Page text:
Melvin L. Newman Wetlands Center

Our mission is to educate the public on wetlands conservation and inspire community action for the health of our local watershed. 


Learning Center

2755 Freeman Road - Hampton, Georgia 30228 - (770) 603-5606



Newman Wetlands Center is the focal point of the Clayton County Water Authority's community education efforts. NWC was conceptualized by Melvin L. Newman, then the general manager of CCWA, as a place for free community education about the crucial role wetlands play in the cycle of water.

The land, purchased in the 1970s, came with a rich history. Over the past century, it was used for timber harvest, cotton farming, and as a Boy Scouts of America camp for African American Scouts prior to the passing of the Civil Rights Act of 1964. Originally purchased to be a part of CCWA’s former land application operations, the areas including Newman Wetlands Center and Camp Orr Lake were turned into a wetland mitigation site to replace wetlands flooded by the construction of Shoal Creek Reservoir.

The mitigation project was done in several parts: the restoration of Pate’s Creek, the conversion of Camp Orr Lake (site of the former Boy Scouts Camp Orr) into a restored wetland area, and the building of levees in the area that would become Newman Wetlands Center.

Since opening our gates in 1995, we have provided a safe, outdoor learning space for hundreds of thousands of people across Metro Atlanta and beyond and an incredible wetland habitat for thousands of species of wildlife.


Learning Center & Picnic Area

The Learning Center features an indoor classroom, exhibit area, and public restrooms. Exhibits focus on the importance of wetlands, CCWA’s sustainable water re-use system, local wildlife, and conservation. Be sure to check out our Honey Bee Observation Hive in the exhibit area to see the inner workings of a live bee colony.

The classroom is home to Unfiltered, a wetlands-inspired art exhibit held during the month of February. It is also used as a learning space and conference facility by local educators and conservation-oriented nonprofits.

There are picnic tables are near the parking lot and are available on a first-arrival basis unless otherwise reserved for a scheduled guided tour. We do not rent the area for outside use. Please leave grills, balloons, and other plastic decorations at home.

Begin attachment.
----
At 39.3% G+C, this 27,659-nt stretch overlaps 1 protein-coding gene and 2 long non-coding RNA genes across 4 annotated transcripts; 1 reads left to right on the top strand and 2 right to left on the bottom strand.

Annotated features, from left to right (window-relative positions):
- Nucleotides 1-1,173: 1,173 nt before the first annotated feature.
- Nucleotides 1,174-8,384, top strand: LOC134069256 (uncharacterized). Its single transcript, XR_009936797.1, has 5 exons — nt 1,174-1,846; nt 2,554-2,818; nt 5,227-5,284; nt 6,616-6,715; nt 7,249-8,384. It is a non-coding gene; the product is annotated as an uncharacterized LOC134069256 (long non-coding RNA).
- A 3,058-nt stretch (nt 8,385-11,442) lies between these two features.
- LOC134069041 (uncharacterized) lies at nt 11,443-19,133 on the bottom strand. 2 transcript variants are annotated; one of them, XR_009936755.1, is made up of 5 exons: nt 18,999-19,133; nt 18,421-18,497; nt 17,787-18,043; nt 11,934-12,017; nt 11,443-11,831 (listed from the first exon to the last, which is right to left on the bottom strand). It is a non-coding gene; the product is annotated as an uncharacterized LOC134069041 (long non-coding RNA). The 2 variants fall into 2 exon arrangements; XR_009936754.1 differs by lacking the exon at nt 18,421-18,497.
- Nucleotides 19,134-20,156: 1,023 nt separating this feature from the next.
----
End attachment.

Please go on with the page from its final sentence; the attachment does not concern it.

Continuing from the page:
Parking and admission are FREE!

Learning Center Hours                                                            

Tuesday - Saturday 9 am - 5 pm

Closed for special events, meetings, and holidays as posted.


TrailsBoardwalk Trail in the Summer

Our Boardwalk Trail is a 1/2 mile long and provides an easy walk on a surface alternating between crushed stone and wooden boardwalk. It is flat with several benches, covered areas, and great views. There are also two new primitive trails that

loop back to the main trail.

Visitors are welcome to either wander through our wetlands on their own or they may wish to be part of a larger group guided by our staff. Groups of 10 or more who wish to tour the Center with a guide may reserve a time by calling 770.603.5606. For detailed information on guided programs, view our Guided Programs page. 

We also host public programming for all ages throughout the year. Click here for a schedule.

Trails Open Daily

March - October: 7am - 7pm

November - February: 7am - 5pm

Trail Guidelines

1. Respect the wildlife & other visitors by using your quiet voice on the trail.

2. Protect sensitive plants & wildlife by remaining on the designated paths.

3. Our trails are for walking, wheelchairs, & strollers. No running, jogging, or riding bikes

4. Service dogs are welcome. Other furry friends must stay at home.

5. Tobacco, alcohol, & illegal drugs are strictly prohibited. 

6. Leave no trace. Do not pick flowers, harm wildlife, or litter. 


Wetlands & Wildlife

Georgia wetlands are vital to wildlife, serving as a nursery, stopover spot, and wintering ground to thousands of species. As you walk around the Boardwalk Trail, you might be fortunate enough to see some of the many wildlife species that make the Wetlands Center their home. Over 170 bird species**, beavers, river otters, grey foxes, raccoons, muskrats, deer, opossums, minks, and many species of reptiles, insects, and amphibians have been spotted from the trails.  

Wetlands are essential for humans as well. Wetlands act as nature’s water filter, cleaning water as it slowly passes through hydrophytic (water-loving) vegetation and through the muck into the groundwater. Newman Wetlands Center provides a natural filtration system along Pate’s Creek, enhancing water quality downstream at Blalock Reservoir, one of Clayton County’s drinking water reservoirs.

Learn more about how CCWA uses wetlands to enhance our water resources here.

**A checklist has been developed for the Water Authority properties based on documented observations by Wetlands Center staff naturalists, seasonal bird surveys and the observations of other experienced area birders. "Birding Checklist."

Please report any sightings of interesting wildlife or bird species not included on the checklist to the Wetlands Center staff naturalist.

Great Blue Heron along Pate's Creek



We look forward to your visit!


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